An Expression of the American Mind Introduction to Declaration of Independence
The Declaration of Independence is a unique document in world history. It is the Declaration that provides the foundation for our form of government. In it we find the primary principles on which the Constitution and the Bill of Rights are based, natural rights and the sovereignty of the people. It also declares the only legitimate purpose of government.
The Declaration of Independence was adopted in 1776 by the second Continental Congress whose initial purpose had been to explore ways to restore the relationship with Great Britain. Independence was not universally desired by the colonists. Historians estimate that only about forty percent of the people were in favor of independence at the time. A large number of colonists were still loyal to England, even after the outbreak of the war, and between thirty and forty percent struggled to remain neutral.
By the time the Congress convened in 1775, hope for reconciliation with England had all but disappeared. The second Congress met in May, less than a month after the battles of Lexington and Concord in which fifty colonists were killed and thirty-nine wounded. The British losses were sixty-five killed, 180 wounded and twenty-seven missing. Benjamin Franklin had just returned from London where he had been sent by the First Congress in an attempt at reconciliation between Great Britain and the Colonies. At the same time Thomas Jefferson was promoting a plan for America to be governed by King George III with an independent legislature in the colonies.
Soon after the second Congress convened, Peyton Randolph, President of the first Congress and reelected as President of the second was called back to Virginia for a meeting of the Virginia Assembly of which he was the Speaker. Thomas Jefferson was sent to Philadelphia as his replacement, arriving on June 21. With the Departure of Randolph, John Hancock was elected as President. Hancock, along with Samuel Adams, both of Boston and generally considered to be the instigators of the Boston Tea Party, were strong advocates for independence.
The arguments of Hancock and Adams for a declaration of independence finally prevailed as being necessary in order to secure aid from other European nations like France and Spain. A committee consisting of John Adams, Benjamin Franklin, Roger Sherman, Robert Livingston and Thomas Jefferson was appointed to prepare a declaration of independence. The committee assigned the task of writing the document to Thomas Jefferson.
Near the end of his life, Jefferson, responding to a controversy seemingly originating with John Adams concerning the originality of the ideas expressed in the Declaration of Independence explained his purpose in drafting the document.
“This was the object of the Declaration of Independence. Not to find out new principles, or new arguments, never before thought of, not merely to say things which had never been said before; but to place before mankind the common sense of the subject, in terms so plain and firm as to command their assent, and to justify ourselves in the independent stand we are compelled to take. Neither aiming at originality of principle or sentiment, nor yet copied from any particular and previous writing, it was intended to be an expression of the American mind, and to give to that expression the proper tone and spirit called for by the occasion.” ~Thomas Jefferson, letter to Richard Henry Lee, May 8, 1825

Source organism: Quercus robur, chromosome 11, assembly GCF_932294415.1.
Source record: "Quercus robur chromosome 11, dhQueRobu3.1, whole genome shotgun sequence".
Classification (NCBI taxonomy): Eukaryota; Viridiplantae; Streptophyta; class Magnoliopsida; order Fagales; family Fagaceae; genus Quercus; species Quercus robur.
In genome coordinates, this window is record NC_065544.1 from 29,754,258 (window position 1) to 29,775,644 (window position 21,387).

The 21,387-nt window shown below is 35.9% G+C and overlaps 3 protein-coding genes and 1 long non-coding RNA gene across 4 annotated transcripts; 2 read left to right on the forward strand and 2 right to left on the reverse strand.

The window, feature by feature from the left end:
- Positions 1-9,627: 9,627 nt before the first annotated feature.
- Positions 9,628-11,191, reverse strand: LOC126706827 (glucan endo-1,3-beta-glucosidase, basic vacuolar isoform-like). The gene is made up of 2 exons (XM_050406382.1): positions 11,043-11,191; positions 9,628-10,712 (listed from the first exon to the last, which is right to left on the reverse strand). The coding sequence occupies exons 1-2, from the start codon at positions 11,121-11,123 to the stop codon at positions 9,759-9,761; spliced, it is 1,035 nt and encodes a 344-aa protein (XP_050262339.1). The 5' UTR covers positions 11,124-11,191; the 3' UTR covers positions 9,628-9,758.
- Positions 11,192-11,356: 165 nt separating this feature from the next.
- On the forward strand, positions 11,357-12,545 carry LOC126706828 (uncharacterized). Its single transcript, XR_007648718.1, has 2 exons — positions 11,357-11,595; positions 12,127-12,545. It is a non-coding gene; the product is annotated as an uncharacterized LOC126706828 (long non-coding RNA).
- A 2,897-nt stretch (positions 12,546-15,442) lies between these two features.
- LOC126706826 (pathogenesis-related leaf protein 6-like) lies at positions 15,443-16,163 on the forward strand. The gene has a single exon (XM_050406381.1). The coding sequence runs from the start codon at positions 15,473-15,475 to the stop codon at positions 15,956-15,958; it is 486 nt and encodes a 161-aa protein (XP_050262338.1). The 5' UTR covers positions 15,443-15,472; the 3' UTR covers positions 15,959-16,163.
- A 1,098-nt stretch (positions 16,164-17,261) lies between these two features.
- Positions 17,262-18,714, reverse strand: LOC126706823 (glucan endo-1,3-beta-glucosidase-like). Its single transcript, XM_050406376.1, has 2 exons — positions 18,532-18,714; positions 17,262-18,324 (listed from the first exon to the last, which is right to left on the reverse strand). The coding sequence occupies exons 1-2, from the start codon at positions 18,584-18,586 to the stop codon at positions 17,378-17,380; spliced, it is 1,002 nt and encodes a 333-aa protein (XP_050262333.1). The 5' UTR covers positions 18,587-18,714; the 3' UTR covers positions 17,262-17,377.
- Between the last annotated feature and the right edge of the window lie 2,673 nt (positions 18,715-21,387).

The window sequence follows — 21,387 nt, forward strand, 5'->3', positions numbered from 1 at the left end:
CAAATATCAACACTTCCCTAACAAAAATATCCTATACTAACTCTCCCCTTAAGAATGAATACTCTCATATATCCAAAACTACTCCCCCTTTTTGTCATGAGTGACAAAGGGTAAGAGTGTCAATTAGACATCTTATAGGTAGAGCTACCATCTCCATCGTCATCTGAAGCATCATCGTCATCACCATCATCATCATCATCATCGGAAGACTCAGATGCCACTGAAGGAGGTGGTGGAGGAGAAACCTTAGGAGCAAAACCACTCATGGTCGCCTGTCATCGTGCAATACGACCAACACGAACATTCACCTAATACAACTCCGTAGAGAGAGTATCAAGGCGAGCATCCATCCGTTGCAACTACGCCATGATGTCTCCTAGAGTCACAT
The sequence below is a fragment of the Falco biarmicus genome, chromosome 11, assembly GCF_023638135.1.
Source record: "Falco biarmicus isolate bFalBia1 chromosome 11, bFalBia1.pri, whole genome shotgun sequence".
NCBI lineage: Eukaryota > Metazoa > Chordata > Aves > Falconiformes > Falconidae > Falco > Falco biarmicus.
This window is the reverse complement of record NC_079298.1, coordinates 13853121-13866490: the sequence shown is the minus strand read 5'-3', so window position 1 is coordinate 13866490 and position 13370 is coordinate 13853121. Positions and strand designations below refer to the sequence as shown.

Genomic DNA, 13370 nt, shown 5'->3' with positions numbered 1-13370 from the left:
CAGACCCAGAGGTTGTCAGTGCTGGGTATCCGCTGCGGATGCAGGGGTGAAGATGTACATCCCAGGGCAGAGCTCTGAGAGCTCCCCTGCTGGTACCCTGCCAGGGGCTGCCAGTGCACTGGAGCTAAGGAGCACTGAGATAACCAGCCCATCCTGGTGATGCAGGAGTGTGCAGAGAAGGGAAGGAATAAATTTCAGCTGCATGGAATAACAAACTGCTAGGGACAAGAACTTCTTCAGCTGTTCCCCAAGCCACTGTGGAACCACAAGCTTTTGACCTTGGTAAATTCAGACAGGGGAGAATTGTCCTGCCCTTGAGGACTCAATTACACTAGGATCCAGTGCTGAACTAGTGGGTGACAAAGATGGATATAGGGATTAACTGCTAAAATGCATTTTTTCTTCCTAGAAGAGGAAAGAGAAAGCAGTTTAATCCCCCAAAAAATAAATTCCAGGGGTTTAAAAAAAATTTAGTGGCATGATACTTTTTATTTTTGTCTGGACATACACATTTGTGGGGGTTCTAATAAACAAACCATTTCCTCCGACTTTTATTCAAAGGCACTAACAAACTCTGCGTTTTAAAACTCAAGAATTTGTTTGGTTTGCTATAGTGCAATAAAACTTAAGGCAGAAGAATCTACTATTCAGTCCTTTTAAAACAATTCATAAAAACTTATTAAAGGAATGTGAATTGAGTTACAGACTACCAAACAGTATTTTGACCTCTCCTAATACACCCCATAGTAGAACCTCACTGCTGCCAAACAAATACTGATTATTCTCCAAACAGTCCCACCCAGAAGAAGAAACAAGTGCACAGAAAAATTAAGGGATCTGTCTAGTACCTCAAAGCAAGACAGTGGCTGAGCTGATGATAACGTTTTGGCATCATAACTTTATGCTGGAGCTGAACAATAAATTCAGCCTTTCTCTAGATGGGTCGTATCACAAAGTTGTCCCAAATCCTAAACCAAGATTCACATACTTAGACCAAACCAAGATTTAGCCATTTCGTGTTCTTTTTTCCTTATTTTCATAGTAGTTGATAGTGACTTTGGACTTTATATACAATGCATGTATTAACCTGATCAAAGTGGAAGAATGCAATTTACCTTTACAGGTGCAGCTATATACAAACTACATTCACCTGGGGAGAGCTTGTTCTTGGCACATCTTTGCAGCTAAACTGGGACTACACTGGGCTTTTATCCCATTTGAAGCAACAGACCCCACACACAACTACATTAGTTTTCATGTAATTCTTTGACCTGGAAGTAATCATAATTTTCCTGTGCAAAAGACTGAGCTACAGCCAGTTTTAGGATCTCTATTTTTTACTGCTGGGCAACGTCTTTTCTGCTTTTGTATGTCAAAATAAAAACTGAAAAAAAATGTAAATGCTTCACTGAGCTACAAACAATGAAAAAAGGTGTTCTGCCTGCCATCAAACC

There can be no doubt that he succeeded in his mission, for in the two-hundred words of the second paragraph he encapsulates, not only an “expression of the American mind” but an expression of its heart and spirit as well.
“We hold these truths to be self-evident, that all men are created equal, that they are endowed by their Creator with certain unalienable Rights, that among these are Life, Liberty and the pursuit of Happiness. That to secure these rights, governments are instituted among Men, deriving their just powers from the consent of the governed, That whenever any Form of Government becomes destructive of these ends, it is the Right of the People to alter or to abolish it, and to institute new Government, laying its foundation on such principles and organizing its powers in such form, as to them shall seem most likely to effect their Safety and Happiness. Prudence, indeed, will dictate that Governments long established should not be changed for light and transient causes; and accordingly all experience hath shewn, that mankind are more disposed to suffer, while evils are sufferable, than to right themselves by abolishing the forms to which they are accustomed. But when a long train of abuses and usurpations, pursuing invariably the same Object evinces a design to reduce them under absolute Despotism, it is their right, it is their duty, to throw off such Government, and to provide new Guards for their future security.”
The ideals expressed in these words not only provides the justification for America’s independence and sovereignty, but the principles on which the Constitution and the Bill of Rights are based. From these ideals the most prosperous nation in history was established and has endured for over two-hundred years.
Throughout its history, America has been a haven of liberty for the oppressed throughout the world. During the last half of the twentieth century, the principles established in the Declaration of Independence has been increasingly ignored. With the election of Barack Obama to the office of President and the sharp turn away from the principles of liberty and the rule of law to the principles of statism and autocracy, the traditional role and character of America as the last bastion of liberty and prosperity is under the threat of extinction.